Home | Site Map | Watch | FAQ | History | Store | Contact

[ PREV | TIME-LINE | NEXT ] (The original video documentary covering this segment can be viewed here.)

In the late summer of 1986 I married Lisa Turetsky and bought my first IBM PC.

We took our honeymoon in 1987, a car trip around the western U.S. states.

When Lisa was driving, I designed the user interface.

I'm a pianist and have a lot of neurons dedicated to finding my way around on a piano keyboard, so I made the user interface to the Music Animation Machine's performance editor almost completely controllable from a MIDI keyboard, augmented by a trackball (on a stand so I don't have to reach too far for it).

When you're sitting at a desk in front of a computer, the natural place for a mouse or trackball is to the right of the keyboard.

When you're sitting in front of a piano keyboard, that's not possible.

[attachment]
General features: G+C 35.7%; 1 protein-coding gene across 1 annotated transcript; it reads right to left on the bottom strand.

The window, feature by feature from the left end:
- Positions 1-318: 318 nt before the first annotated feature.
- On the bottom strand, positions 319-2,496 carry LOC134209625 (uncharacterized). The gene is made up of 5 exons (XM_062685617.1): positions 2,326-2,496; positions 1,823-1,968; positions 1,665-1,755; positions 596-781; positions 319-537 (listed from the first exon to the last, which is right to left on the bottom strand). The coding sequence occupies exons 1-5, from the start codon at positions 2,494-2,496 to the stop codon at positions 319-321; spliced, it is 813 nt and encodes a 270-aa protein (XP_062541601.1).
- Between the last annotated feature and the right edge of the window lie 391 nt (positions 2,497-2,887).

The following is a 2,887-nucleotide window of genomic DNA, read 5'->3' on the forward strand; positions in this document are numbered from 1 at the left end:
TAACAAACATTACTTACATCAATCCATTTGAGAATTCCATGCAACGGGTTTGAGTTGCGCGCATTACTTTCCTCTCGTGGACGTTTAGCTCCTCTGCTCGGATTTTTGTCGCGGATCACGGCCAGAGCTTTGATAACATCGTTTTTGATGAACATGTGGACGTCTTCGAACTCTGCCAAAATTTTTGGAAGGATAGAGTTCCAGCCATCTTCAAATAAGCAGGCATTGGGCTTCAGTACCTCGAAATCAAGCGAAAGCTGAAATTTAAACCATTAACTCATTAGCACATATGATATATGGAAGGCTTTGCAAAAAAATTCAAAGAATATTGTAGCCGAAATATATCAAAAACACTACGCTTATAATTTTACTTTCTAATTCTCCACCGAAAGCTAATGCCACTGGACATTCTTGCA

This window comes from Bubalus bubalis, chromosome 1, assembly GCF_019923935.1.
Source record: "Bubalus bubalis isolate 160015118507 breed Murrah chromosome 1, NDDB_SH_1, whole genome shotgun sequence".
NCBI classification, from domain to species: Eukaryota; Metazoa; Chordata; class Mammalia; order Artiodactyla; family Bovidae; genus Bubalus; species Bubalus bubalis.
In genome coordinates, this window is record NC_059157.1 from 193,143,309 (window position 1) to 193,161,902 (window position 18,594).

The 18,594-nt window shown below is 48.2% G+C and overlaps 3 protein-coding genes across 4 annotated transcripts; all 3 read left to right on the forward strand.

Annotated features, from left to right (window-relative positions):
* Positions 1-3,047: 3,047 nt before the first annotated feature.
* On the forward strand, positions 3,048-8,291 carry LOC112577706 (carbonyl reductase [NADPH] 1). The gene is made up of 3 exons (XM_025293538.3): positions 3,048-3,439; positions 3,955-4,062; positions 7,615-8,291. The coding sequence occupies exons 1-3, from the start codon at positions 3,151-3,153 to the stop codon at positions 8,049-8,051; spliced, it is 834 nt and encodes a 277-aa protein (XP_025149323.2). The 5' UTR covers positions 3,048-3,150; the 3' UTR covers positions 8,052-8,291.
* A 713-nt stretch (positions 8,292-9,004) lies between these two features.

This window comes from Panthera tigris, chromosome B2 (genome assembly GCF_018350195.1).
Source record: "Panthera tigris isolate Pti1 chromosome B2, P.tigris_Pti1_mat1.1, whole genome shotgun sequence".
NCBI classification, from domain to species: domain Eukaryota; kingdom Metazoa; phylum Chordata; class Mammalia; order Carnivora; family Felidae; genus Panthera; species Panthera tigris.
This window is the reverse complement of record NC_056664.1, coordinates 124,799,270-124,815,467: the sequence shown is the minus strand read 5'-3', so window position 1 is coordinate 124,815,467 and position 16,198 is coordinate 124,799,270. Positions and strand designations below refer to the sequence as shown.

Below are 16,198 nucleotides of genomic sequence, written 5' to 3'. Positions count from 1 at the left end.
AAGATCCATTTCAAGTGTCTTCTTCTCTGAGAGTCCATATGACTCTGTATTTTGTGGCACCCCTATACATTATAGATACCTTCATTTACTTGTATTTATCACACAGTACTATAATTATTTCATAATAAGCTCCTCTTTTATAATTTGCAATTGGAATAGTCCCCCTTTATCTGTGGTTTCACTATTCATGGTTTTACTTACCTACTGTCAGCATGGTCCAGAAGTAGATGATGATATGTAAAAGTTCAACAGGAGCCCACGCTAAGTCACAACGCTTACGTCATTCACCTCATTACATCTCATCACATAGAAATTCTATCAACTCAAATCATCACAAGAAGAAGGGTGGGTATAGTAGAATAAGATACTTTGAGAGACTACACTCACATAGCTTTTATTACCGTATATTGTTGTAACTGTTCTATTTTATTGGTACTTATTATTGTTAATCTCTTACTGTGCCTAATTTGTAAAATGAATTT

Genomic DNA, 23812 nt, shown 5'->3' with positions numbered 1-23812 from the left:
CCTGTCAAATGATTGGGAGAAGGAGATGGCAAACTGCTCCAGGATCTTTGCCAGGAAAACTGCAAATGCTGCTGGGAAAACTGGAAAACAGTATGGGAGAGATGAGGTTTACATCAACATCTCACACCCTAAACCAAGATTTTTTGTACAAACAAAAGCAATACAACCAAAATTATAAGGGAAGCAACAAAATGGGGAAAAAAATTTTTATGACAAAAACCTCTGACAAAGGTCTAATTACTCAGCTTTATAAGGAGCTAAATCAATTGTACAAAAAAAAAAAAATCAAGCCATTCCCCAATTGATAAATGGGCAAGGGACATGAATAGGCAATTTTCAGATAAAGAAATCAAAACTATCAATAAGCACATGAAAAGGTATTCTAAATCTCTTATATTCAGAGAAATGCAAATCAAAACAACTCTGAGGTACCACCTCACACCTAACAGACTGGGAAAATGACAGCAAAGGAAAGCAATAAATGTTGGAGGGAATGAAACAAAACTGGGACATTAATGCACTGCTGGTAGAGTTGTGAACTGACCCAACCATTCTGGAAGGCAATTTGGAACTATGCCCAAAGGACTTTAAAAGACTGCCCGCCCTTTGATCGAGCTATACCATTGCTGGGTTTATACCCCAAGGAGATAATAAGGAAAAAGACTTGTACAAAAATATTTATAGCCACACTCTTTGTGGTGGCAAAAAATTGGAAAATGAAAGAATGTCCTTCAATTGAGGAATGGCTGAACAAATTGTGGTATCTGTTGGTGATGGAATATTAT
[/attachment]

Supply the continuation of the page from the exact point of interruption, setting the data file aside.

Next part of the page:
This stand places the trackball close to the keyboard, but just slightly below, so that it doesn't interfere with playing.

At the bottom of the screen in the performance editor, you see a little one-octave keyboard graphic -- the menu:

The black notes are the main categories; when you press one of the corresponding keys on the piano keyboard, (Run is selected here), seven white-note sub-categories come up; pressing one of them brings up further sub-categories, and so on, until you've selected the operation you want. So, all the commands become little licks, which, because I'm a keyboard player, are really easy for me to learn and do -- fast!

There a couple of nice things about this arrangement:

  • The piano has a very distinctive topography, so I can feel where I am without looking.
  • The editor functions can all be selected with one hand, leaving the other hand free to work the pointer; instead of using a pointer to pick an operation from a menu, then moving the pointer to where I want to do that operation (as in most GUI interfaces), I can point with one hand at the same time I'm picking what to do. This setup makes editing very quick. I can move a note a little in time, then change its pitch, then change the dynamics, and change the timing of the piece, then scroll back and play it all very quickly.